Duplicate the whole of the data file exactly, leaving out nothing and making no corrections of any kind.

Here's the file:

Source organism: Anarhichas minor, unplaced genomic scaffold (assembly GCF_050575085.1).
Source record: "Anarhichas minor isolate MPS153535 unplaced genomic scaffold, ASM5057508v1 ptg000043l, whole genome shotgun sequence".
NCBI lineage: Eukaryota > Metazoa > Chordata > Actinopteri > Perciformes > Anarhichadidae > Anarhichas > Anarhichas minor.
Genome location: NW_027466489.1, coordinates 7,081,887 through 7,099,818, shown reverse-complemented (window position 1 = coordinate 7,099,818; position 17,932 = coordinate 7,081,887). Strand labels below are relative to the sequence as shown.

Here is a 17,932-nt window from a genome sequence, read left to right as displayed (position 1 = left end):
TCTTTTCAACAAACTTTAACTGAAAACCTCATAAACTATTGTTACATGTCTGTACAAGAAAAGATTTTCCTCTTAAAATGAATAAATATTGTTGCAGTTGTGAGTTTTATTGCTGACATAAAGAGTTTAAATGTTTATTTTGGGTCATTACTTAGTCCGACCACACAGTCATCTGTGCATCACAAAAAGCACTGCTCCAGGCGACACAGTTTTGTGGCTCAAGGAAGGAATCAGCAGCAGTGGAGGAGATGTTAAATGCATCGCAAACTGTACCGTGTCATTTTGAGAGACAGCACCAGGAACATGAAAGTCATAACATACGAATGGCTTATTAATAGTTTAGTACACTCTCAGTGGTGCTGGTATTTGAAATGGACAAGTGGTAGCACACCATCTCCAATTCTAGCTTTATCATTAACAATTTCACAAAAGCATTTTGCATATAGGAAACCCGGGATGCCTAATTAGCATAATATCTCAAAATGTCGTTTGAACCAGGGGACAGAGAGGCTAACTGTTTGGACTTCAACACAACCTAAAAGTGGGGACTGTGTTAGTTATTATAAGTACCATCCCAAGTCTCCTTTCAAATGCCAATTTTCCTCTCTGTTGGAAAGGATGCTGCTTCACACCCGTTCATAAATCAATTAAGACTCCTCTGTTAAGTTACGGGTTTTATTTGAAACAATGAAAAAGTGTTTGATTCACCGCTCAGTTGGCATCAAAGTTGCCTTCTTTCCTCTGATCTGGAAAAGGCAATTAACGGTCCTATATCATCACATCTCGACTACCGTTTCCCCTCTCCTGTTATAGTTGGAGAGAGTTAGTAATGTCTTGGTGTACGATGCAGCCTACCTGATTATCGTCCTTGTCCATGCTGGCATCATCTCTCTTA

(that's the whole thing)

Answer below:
Source organism: Anarhichas minor, unplaced genomic scaffold (assembly GCF_050575085.1).
Source record: "Anarhichas minor isolate MPS153535 unplaced genomic scaffold, ASM5057508v1 ptg000043l, whole genome shotgun sequence".
NCBI lineage: Eukaryota > Metazoa > Chordata > Actinopteri > Perciformes > Anarhichadidae > Anarhichas > Anarhichas minor.
Genome location: NW_027466489.1, coordinates 7,081,887 through 7,099,818, shown reverse-complemented (window position 1 = coordinate 7,099,818; position 17,932 = coordinate 7,081,887). Strand labels below are relative to the sequence as shown.

Here is a 17,932-nt window from a genome sequence, read left to right as displayed (position 1 = left end):
TCTTTTCAACAAACTTTAACTGAAAACCTCATAAACTATTGTTACATGTCTGTACAAGAAAAGATTTTCCTCTTAAAATGAATAAATATTGTTGCAGTTGTGAGTTTTATTGCTGACATAAAGAGTTTAAATGTTTATTTTGGGTCATTACTTAGTCCGACCACACAGTCATCTGTGCATCACAAAAAGCACTGCTCCAGGCGACACAGTTTTGTGGCTCAAGGAAGGAATCAGCAGCAGTGGAGGAGATGTTAAATGCATCGCAAACTGTACCGTGTCATTTTGAGAGACAGCACCAGGAACATGAAAGTCATAACATACGAATGGCTTATTAATAGTTTAGTACACTCTCAGTGGTGCTGGTATTTGAAATGGACAAGTGGTAGCACACCATCTCCAATTCTAGCTTTATCATTAACAATTTCACAAAAGCATTTTGCATATAGGAAACCCGGGATGCCTAATTAGCATAATATCTCAAAATGTCGTTTGAACCAGGGGACAGAGAGGCTAACTGTTTGGACTTCAACACAACCTAAAAGTGGGGACTGTGTTAGTTATTATAAGTACCATCCCAAGTCTCCTTTCAAATGCCAATTTTCCTCTCTGTTGGAAAGGATGCTGCTTCACACCCGTTCATAAATCAATTAAGACTCCTCTGTTAAGTTACGGGTTTTATTTGAAACAATGAAAAAGTGTTTGATTCACCGCTCAGTTGGCATCAAAGTTGCCTTCTTTCCTCTGATCTGGAAAAGGCAATTAACGGTCCTATATCATCACATCTCGACTACCGTTTCCCCTCTCCTGTTATAGTTGGAGAGAGTTAGTAATGTCTTGGTGTACGATGCAGCCTACCTGATTATCGTCCTTGTCCATGCTGGCATCATCTCTCTTA